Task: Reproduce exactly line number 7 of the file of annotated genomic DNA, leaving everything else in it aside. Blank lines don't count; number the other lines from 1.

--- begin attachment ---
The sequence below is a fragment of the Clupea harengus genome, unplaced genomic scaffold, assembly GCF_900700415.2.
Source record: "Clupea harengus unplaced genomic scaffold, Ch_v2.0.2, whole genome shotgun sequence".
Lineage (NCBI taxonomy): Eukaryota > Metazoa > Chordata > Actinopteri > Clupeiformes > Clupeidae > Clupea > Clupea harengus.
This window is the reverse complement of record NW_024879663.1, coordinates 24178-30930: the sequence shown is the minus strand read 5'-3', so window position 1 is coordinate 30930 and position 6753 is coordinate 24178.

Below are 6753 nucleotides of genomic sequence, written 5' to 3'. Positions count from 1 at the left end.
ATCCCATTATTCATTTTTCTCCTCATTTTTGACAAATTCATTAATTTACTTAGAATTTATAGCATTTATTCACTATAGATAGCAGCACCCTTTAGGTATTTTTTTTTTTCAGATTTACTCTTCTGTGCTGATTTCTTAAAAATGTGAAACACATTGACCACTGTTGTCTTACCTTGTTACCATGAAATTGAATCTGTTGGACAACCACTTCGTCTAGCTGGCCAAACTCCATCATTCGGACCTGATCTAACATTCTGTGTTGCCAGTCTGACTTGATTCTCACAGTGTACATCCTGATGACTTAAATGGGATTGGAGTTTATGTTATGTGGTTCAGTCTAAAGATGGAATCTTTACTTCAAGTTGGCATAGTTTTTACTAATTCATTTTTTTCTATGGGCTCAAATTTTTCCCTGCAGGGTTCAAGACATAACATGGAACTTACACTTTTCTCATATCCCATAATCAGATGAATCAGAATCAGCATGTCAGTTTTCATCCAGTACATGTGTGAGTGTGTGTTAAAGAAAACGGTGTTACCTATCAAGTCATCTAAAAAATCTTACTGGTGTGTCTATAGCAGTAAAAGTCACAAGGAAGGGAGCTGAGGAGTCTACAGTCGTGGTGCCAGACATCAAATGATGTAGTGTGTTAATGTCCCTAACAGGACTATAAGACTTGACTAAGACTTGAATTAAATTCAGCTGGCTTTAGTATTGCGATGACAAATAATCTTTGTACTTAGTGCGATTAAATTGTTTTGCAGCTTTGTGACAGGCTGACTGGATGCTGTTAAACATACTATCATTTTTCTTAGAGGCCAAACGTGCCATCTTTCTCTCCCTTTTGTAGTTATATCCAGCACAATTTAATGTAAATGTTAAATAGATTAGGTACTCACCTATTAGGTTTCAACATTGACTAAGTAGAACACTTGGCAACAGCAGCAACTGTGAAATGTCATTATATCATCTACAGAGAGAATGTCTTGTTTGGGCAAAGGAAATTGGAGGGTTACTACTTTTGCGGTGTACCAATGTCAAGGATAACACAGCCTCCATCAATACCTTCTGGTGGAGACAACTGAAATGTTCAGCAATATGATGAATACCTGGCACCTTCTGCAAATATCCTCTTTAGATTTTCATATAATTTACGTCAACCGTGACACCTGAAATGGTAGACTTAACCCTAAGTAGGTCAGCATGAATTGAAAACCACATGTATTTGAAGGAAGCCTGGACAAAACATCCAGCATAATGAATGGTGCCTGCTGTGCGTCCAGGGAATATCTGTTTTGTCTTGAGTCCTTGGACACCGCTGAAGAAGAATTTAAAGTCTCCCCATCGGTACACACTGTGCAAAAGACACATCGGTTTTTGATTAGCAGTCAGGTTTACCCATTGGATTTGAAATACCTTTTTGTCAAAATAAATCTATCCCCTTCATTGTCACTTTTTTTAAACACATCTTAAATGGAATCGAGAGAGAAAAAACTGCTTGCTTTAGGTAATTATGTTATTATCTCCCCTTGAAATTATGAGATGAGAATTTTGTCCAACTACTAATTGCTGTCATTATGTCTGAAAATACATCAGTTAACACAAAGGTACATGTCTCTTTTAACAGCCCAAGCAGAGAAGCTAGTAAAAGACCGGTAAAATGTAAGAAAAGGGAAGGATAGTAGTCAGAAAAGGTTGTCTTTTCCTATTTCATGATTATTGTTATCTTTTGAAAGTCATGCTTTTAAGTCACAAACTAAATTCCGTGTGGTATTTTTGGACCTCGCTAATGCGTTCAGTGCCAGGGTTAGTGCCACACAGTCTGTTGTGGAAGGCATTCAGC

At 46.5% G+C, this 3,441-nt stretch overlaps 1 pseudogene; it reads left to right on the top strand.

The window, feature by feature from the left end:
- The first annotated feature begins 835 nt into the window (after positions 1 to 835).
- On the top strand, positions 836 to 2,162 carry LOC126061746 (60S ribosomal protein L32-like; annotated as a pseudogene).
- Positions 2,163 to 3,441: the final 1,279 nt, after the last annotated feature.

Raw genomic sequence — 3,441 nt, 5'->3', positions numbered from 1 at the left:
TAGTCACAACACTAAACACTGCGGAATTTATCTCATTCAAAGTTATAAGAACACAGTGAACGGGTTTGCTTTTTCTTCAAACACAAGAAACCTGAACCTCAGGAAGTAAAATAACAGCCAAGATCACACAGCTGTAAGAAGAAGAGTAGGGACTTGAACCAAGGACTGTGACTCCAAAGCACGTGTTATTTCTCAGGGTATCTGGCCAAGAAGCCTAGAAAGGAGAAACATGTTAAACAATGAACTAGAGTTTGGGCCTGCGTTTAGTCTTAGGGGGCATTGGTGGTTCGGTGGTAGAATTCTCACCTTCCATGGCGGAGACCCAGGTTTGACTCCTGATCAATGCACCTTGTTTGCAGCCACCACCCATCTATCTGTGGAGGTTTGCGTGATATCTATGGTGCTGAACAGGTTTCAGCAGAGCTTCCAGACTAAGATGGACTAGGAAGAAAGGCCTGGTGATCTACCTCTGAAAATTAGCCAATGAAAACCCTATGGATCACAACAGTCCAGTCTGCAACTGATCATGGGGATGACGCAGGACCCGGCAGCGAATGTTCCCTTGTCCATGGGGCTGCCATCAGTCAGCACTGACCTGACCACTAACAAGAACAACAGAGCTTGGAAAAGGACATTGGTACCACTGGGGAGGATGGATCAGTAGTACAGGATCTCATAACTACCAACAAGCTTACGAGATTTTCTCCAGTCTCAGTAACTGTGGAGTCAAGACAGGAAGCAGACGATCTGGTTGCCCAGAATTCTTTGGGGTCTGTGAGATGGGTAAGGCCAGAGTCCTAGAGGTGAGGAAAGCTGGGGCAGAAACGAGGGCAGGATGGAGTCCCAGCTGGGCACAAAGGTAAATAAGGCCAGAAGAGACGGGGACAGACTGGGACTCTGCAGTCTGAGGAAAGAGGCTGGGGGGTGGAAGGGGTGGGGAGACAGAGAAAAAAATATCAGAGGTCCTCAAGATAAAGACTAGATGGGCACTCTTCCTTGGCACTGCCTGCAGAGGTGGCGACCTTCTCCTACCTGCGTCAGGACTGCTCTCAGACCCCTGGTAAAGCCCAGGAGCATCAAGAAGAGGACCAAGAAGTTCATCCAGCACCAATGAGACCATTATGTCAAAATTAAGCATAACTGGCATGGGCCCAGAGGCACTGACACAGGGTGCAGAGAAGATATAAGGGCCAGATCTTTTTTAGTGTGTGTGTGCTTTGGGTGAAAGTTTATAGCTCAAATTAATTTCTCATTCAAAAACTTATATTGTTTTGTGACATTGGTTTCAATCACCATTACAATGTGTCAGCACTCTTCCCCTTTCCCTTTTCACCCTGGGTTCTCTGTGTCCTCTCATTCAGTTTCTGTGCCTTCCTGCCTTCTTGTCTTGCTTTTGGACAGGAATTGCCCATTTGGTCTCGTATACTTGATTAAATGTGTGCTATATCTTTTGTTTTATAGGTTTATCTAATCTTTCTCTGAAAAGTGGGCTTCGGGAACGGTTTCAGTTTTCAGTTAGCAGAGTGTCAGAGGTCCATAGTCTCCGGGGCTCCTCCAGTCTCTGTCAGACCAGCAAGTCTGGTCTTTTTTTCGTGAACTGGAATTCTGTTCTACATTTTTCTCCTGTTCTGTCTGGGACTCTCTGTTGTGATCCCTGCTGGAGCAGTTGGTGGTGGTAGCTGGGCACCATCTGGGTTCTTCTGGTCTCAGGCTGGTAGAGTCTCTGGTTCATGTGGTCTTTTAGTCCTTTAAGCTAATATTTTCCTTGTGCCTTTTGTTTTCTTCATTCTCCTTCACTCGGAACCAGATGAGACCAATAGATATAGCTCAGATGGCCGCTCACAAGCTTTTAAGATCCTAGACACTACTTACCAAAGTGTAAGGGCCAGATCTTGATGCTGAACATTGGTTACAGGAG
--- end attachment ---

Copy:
At 46.5% G+C, this 3,441-nt stretch overlaps 1 pseudogene; it reads left to right on the top strand.